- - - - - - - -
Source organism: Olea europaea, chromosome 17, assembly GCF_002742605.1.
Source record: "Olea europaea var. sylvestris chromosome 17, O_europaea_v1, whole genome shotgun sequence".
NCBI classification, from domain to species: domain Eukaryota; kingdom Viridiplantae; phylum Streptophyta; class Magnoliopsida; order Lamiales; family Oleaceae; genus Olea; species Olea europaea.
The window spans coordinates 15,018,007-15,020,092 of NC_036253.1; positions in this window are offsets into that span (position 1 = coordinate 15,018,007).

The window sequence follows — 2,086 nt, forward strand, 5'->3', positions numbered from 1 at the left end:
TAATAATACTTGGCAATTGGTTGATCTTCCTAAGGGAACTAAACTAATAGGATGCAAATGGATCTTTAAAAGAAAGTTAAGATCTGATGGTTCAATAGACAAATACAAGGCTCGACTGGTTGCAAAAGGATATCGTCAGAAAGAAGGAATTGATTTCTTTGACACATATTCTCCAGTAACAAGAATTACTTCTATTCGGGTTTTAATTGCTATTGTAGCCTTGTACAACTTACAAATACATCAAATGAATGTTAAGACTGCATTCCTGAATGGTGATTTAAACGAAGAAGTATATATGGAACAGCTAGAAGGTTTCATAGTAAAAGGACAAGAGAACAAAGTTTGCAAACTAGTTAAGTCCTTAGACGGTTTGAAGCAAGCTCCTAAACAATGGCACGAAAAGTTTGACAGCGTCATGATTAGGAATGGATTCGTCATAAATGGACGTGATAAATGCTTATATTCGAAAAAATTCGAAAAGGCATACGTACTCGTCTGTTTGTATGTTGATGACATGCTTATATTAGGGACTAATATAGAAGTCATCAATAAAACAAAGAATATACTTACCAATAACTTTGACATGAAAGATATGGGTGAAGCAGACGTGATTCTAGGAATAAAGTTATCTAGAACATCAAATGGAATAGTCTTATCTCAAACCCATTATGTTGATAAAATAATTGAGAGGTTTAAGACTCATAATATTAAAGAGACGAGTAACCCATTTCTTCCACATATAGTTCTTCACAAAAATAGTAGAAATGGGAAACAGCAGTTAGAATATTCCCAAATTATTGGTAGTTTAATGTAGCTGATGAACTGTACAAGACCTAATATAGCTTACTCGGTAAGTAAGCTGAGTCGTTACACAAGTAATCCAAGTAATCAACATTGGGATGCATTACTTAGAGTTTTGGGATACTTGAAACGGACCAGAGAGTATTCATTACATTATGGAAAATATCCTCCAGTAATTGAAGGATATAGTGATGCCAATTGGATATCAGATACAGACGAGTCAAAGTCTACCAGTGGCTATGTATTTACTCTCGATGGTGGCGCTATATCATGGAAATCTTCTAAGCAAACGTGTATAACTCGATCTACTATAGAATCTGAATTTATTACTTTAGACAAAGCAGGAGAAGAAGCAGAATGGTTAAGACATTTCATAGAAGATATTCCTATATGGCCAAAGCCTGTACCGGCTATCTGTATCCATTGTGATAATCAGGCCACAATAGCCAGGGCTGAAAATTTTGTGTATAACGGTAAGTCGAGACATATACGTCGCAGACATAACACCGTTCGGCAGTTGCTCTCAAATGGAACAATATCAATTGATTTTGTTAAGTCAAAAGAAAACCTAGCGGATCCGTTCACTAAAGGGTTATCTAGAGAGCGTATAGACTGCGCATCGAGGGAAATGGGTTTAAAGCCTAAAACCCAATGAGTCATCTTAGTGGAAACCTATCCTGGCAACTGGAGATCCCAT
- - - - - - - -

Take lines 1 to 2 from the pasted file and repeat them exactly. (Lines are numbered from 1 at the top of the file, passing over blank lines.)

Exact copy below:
Source organism: Olea europaea, chromosome 17, assembly GCF_002742605.1.
Source record: "Olea europaea var. sylvestris chromosome 17, O_europaea_v1, whole genome shotgun sequence".